Chesterton Tribune

Porter council okays 27 percent sewer rate hike

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Corrected 8/26/2010

By KEVIN NEVERS

Porter residents will be seeing their bimonthly sanitary sewer bills increase by around 27 percent.

At its meeting Tuesday night, the Town Council voted 5-0 to approve an ordinance raising the base rate per 1,000 gallons of usage from $7.25 to $9.25, a hike of 27.58 percent.

Brass tacks: the monthly bill of an average residential metered household which uses 5,000 gallons will increase by $14.47, from $52.81 to $67.28.

Households without water meters will see their monthly bill go from $45.44 to $67.28.

Town Engineer Matt Keiser told the Chesterton Tribune after the meeting that the last sanitary sewer rate hike in Porter was enacted in 2008, when an initially recommended increase of 60 percent was lowered to 30 percent. The last time the sewer rate in Porter was hiked before 2008? Keiser was unable to say. It had been years.

Contracted rate consultant Karl Cender opened a public hearing on the increase by noting the following: the Town of Porter has been given a 2012 deadline by the Indiana Department of Environmental Management to stop all sanitary sewage overflows; it will cost around $5 million to fund projects necessary to meet that deadline; and in order to save residents the burden of a massive rate hike to generate sufficient revenues to implement those projects, the Porter Redevelopment Commission issued a $4.1 million bond—to be re-paid with TIF funds—while the Town Council approved an expenditure of $1 million in CEDIT funds.

In short, residents will see no impact at all on their pocketbooks so far as the $5 million project schedule goes. (Once more by way of comparison: in January 2009 the Chesterton Town Council enacted a 14 percent sanitary sewer rate hike specifically to generate sufficient revenues to make payments on a $5.1 million sewer bond issued later in the year.)

Even so, Cender said, the Porter sanitary sewer utility is running an annual shortfall of $205,000, with $1.415 million in basic operations expenses and only $1.11 million in revenues. Had not the Redevelopment Commission and Town Council ponied up the $5.1 million in TIF and CEDIT funds, Cender emphasized, the rate hike being discussed on Tuesday wouldn’t be 27 percent but more along the lines of 60 percent. “We’re keeping this rate increase as low as possible,” he said. “But we need to get the utility back in the black.”

For his part, Keiser reminded folks that the utility does not operate on the basis of property-tax revenues. It’s a stand-alone, independent, self-sufficient operation funded solely by rates and associated fees.

Public Comment

Five people spoke against the rate increase, three—reluctantly—in favor of it.

Nancy Costello—speaking for seniors—noted that the town “collects a lot of money from different areas” and “we don’t see any of that. I don’t understand why you need more money to do that.”

Rita Newman wanted to know whether the revenues generated by the increase will go solely to the sanitary sewer utility. (They will, Keiser said later in the meeting.)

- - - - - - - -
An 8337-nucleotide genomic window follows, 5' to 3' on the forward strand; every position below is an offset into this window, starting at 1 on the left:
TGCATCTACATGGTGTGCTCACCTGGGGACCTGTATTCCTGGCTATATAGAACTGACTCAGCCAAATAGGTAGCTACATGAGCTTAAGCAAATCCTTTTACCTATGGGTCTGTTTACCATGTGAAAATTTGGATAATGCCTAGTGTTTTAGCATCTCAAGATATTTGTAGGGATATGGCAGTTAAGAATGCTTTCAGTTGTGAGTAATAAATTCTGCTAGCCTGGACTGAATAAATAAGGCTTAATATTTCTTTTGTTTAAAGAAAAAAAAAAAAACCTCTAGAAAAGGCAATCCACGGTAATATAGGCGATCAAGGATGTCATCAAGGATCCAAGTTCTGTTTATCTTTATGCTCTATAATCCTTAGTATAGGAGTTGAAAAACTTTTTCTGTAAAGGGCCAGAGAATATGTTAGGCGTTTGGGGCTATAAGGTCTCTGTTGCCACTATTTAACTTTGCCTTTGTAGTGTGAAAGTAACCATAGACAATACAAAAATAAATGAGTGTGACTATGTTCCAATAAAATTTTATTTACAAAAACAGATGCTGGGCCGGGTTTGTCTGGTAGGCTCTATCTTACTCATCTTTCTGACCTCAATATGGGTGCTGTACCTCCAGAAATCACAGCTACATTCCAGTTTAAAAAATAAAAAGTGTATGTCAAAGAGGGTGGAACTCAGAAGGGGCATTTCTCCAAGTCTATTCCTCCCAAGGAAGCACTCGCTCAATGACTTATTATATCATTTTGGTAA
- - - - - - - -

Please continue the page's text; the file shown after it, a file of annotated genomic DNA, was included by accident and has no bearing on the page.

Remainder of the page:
Nina Kizer-Herschman—who presented members with a petition against the rate hike—warned the council that “we have a lot of unhappy people, a lot of angry people who see their rates go up and their services go down.”

Tim Herschman wanted to know specifically why the sanitary sewer utility is operating in the red. (Keiser was unable to provide Herschman immediately with the numbers, although after the meeting he spoke generally to the Tribune about the steep increases in items like insurance, purchased power, and fuel.)

And David Nolbertowicz complained that “nobody ever comes out to pump my septic tank.”

Roy Bush and Brad McNabb, on the other hand—both of whom sat on the rate committee which recommended the hike—remarked that, while they understand people’s concern, the town’s infrastructure is collapsing and in dire need of attention.

“We do see a lot of rate increases,” Bush said. “But when we talk about sewer rate increases, the only one I see are in Chesterton.” For years, he added, the town has “put Band-Aids on the system as much as we can. We’ve got to bike the bullet. Sometimes it just is what it is.”

“To keep rate historically low over the last 30 or 40 years, the town did essentially the minimum,” McNabb said. “Only emergency repairs. It’s all built up to a head to the point it’s a do-or-die situation. We’re just reaping what we’ve sown.”

Heather Ennis, executive director of the Chesterton/Duneland Chamber of Commerce and also a Porter resident, made the same point. “For the future of the community it’s important to have working sewers,” she said. “It makes Porter much more marketable. We’ve had low rates for a long time.”

Discussion

Member Dave Babcock, after the public comment portion of the public hearing was closed, that a rate hike was always the last option. “We tried selling the system to a private entity,” he said. “We tried to get funding from the State Revolving Loan. We chased grants. The money we did have we used to the best of our ability. We’re really tried to do the best we can with people and equipment. I don’t want a rate increase but I don’t know where else to get it.”

Babcock added that “IDEM has got us under its thumb.”

President Michelle Bolinger—who noted that she ran for the council on a platform of public improvements—made much the same point. “It’s not a quick decision,” she said. “We’ve been exploring it for years. And it was our last resort. We have to do something to address the aging infrastructure. I have to pay this increase too. We’re doing exactly what we were elected to do.”

Members then voted unanimously to approve the rate ordinance on second reading. The ordinance had been previously introduced at the council’s July 27 meeting.

 

Posted 8/25/2010